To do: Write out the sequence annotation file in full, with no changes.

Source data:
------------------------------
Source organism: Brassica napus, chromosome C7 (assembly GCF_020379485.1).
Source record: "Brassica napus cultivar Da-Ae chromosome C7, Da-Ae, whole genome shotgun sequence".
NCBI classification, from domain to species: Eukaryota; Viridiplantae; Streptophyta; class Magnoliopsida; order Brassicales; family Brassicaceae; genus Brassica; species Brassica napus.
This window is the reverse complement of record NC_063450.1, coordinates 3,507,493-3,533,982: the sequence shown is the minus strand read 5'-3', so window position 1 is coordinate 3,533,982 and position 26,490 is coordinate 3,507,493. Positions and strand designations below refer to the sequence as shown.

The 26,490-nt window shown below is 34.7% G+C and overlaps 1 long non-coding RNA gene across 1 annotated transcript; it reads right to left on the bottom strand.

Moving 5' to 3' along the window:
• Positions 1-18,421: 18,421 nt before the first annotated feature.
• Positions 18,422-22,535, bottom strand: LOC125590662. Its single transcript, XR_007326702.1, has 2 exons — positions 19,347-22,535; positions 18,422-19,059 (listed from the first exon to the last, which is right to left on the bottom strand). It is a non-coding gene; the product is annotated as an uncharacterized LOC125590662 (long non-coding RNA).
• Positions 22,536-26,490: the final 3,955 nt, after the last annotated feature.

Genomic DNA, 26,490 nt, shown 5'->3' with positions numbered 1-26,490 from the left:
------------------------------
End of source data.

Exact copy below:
Source organism: Brassica napus, chromosome C7 (assembly GCF_020379485.1).
Source record: "Brassica napus cultivar Da-Ae chromosome C7, Da-Ae, whole genome shotgun sequence".
NCBI classification, from domain to species: Eukaryota; Viridiplantae; Streptophyta; class Magnoliopsida; order Brassicales; family Brassicaceae; genus Brassica; species Brassica napus.
This window is the reverse complement of record NC_063450.1, coordinates 3,507,493-3,533,982: the sequence shown is the minus strand read 5'-3', so window position 1 is coordinate 3,533,982 and position 26,490 is coordinate 3,507,493. Positions and strand designations below refer to the sequence as shown.

The 26,490-nt window shown below is 34.7% G+C and overlaps 1 long non-coding RNA gene across 1 annotated transcript; it reads right to left on the bottom strand.

Moving 5' to 3' along the window:
• Positions 1-18,421: 18,421 nt before the first annotated feature.
• Positions 18,422-22,535, bottom strand: LOC125590662. Its single transcript, XR_007326702.1, has 2 exons — positions 19,347-22,535; positions 18,422-19,059 (listed from the first exon to the last, which is right to left on the bottom strand). It is a non-coding gene; the product is annotated as an uncharacterized LOC125590662 (long non-coding RNA).
• Positions 22,536-26,490: the final 3,955 nt, after the last annotated feature.

Genomic DNA, 26,490 nt, shown 5'->3' with positions numbered 1-26,490 from the left: